Consider that they all are also climate deniers and won’t do a thing to save the planet, supporting them at this crucial time is like naming foxes to guard the henhouse; it’s an endorsement to their diet. After all, why vote for those who won’t hesitate to curb and manipulate the electorate? Protesters already know: keep them on and we may not get another chance to get rid of them.
Speaking of doing something, Dec. 3 is the beginning of the U.N. Climate Change Conference in Madrid. Kicked out of Chile by Piñera, who was probably afraid it’d empower people to demand his resignation, it’s yet another shot for us to find practical, enforceable, radical solutions for the already-in-progress catastrophe. And get going already. It’s either that or we’re doomed.
That lands us on the strange combo that closes this week in the U.S. On Thursday, Thanksgiving, a holiday that despite its false myths and vicious family brawls associated with it, it’s also about what families can teach society: the spirit of solidarity and love. And then there’s Black Friday when all hell breaks loose and even seemingly nice people become beasts for shopping.
Still, everyone has something to be thankful for, and it’s nice when we buy something we want or will give away as a gift. But if Thursday is already blocked to be the day to be good, and therefore be it, it doesn’t need to be followed by a materialistic frenzy.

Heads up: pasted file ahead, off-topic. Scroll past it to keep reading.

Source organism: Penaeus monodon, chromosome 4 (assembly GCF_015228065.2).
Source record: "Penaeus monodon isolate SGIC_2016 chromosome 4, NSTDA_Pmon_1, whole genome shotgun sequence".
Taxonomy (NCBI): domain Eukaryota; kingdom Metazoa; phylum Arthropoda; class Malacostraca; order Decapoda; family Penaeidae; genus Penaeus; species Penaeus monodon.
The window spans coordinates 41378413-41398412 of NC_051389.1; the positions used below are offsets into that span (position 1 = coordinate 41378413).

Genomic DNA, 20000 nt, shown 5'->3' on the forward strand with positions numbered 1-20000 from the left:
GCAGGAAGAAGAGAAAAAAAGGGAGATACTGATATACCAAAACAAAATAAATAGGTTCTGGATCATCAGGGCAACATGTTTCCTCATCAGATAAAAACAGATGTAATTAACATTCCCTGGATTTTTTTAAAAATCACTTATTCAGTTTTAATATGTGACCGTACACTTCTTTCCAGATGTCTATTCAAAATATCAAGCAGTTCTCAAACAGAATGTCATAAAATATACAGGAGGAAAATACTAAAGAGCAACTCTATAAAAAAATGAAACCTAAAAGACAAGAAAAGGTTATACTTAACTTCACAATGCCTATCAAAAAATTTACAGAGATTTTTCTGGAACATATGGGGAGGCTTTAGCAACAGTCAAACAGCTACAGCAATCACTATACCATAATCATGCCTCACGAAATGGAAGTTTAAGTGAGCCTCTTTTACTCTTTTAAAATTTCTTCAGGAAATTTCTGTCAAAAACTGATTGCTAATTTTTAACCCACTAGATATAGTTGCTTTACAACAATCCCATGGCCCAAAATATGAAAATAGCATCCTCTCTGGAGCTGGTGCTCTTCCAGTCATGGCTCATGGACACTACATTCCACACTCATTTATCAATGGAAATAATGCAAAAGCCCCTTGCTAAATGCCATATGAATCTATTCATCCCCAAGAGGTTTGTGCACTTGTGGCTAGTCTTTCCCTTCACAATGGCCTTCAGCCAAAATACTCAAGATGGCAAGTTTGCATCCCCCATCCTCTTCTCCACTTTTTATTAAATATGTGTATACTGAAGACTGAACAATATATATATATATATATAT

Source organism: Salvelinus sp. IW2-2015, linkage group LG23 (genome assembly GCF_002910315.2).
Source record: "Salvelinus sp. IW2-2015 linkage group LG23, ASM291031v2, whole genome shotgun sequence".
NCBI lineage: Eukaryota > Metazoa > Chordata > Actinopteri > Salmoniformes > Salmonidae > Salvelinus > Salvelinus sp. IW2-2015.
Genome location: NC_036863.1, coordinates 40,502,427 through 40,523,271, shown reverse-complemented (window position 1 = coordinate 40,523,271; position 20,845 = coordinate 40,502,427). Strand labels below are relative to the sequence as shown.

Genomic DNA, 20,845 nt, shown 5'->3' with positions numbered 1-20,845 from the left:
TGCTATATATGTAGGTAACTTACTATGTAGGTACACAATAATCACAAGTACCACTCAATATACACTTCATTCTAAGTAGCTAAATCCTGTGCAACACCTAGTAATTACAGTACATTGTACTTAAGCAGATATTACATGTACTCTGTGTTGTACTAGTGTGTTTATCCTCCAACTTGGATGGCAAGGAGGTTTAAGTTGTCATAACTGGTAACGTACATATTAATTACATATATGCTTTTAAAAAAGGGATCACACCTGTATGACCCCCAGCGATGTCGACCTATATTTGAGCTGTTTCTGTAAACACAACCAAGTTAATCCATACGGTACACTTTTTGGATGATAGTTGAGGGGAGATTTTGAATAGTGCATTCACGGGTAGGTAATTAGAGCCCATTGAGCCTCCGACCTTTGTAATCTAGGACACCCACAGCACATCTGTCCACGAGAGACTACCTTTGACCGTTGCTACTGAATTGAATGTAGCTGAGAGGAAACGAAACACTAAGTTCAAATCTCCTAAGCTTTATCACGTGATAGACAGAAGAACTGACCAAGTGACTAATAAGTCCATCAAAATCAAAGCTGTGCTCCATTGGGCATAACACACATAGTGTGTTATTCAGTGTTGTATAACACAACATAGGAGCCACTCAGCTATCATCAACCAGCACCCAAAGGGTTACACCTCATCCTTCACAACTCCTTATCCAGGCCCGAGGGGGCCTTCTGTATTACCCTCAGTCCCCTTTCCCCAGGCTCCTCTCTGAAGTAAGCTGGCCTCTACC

Just in: U.S. Justice Ruth Ginsburg is now home, recovering from a health scare. Stay with us, Your Honor, we need you. Peace. WC


One thought on “Curtain Raiser

  1. I hope something is done very quickly. Here, in Sherbrooke, people drive to work alone in their car. They do not take the bus. Montreal has a good subway system. When I told a neighbour that we should install outlets in the basement garage, s/he said, in a reassuring manner, that were the deadline would not come for years. They are waiting until the deadline. We must also return Sherbrooke to its parochial system. Each parish had neighbourhood everything. Even if Quebecers insist on “laïcité,” neighbourhoods are necessary, or the planet goes.